The Liquid Lounge Before Bar Rescue
In 2010, Rob McCCarthy bought The Liquid Lounge, a local watering hole with nightly entertainment in the sprawling city of Long Beach, California. He spent 30+ years tending a bar, but in his heart, he knew that if he had the money he would get his own. When his parents passed away, he inherited close to $400,000. It was time to step up and be an owner, so he took all that money and invested it into The Liquid Lounge. When he first took over, the bar was rockin’ – six and a half years ago, it felt like the right fit. Rob kept the name because it had a good name and was well-known.
The place was lively and even the staff had a lot of fun. For the first three years, Rob’s investment paid off – in 2013, The Liquid Lounge posted more than $650,000 in sales. Just a few months later, multiple setbacks combined with Rob’s lack of experience sent the bar into a downward spiral. It was the perfect storm – they lost one of the two cooks, they had a citing for fruit flies publicized in the local papers which hit them hard. What seemed like a good investment quickly turned into a money pit while Rob’s inexperience turned into incompetence.
Head bartender says that the thing standing in the way of success is Rob himself. He’s very nonchalant about everything, procrastinates and puts everything off – there are a lot of things that need to be fixed that Rob doesn’t pay attention to. Things need to be cleaned and everything looks dirty, even the walls. Over the years, the problems have been getting worse, according to cook Thomas. However, Rob says that the job is one that is 24/7 and he often feels overwhelmed, tending to put things on the backburner. You can never escape that feeling, he says. But, at the end of the day, it’s Rob’s bar and he’s letting the place fall apart.
With The Liquid Lounge falling into a state of disrepair, Lola saw it fit to bring in her husband, Dudley. Dudley has taken a handyman role, and anything he can do to help the bar run more smoothly, he does. Even still, the bar has continued to lose money (which includes Rob’s entire life savings) to the point where Rob is now $270,000 in debt. Now, Rob has pulled back the doors, busted open the books, and reached out to Jon Taffer to perform a miraculous bar rescue.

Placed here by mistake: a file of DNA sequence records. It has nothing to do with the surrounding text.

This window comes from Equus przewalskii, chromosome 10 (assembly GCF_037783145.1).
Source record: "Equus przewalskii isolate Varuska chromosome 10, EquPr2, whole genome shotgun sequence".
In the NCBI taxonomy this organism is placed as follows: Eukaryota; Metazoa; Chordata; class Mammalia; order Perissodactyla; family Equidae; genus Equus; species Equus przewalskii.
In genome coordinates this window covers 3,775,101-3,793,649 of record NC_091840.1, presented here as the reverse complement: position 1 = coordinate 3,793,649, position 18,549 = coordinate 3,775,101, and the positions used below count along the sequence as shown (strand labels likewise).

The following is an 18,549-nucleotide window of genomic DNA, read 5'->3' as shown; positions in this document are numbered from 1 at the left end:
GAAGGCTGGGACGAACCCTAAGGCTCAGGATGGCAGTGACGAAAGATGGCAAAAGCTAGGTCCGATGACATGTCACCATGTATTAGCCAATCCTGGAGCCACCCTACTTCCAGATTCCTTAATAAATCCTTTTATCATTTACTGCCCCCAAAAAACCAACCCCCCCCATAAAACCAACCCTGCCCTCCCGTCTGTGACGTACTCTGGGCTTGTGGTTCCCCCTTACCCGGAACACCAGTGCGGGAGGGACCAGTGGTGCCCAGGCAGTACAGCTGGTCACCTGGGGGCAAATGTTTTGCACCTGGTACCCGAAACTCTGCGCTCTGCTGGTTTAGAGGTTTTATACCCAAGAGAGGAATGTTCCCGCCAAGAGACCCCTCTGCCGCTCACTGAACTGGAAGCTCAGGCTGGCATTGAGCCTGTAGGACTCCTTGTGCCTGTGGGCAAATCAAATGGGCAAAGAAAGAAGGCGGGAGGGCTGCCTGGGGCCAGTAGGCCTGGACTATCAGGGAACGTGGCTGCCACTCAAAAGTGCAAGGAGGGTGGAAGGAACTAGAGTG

The Liquid Lounge on Bar Rescue
In Long Beach, California, Jon Taffer pulls up to the front of The Liquid Lounge. The bar has been there for almost 20 years, although the inside would say otherwise. There is three rooms, one with pool tables, and even a patio outside. The bar itself has a massive footprint. Long Beach is not far from the ocean, and the demographic is fascinating – the median household income in America is $57,000, but for Long Beach is $46,000. The kicker is that it costs 44% more to live in Long Beach than anywhere else in the United States. There is no disposable income. Even better, 68% of the market is single, and the median age is 32 years old. It’s a young, single’s marketplace, really. Still, the front of The Liquid Lounge does not advertise that, expert mixologist Rob Floyd and culinary expert Tiffany Derry.
Jon then explains that Rob had a $400,000 inheritance, but after $650,000 in sales a year, it was all downhill. Now, he is only doing $325,000, and if the name of The Liquid Lounge wasn’t worth anything then, it isn’t worth anything now. Rob has no money now, the group of experts concludes. The Liquid Lounge is looking at 3 more months of operating. Inside The Liquid Lounge, the staff look bored as only a few patrons sit at the bar. Still, Jon points out that the bar is like a home and the patron and staff are all like family. Dudley has finished his duties for the night, including mopping the floor and doing some basic repairs, and takes off for the night.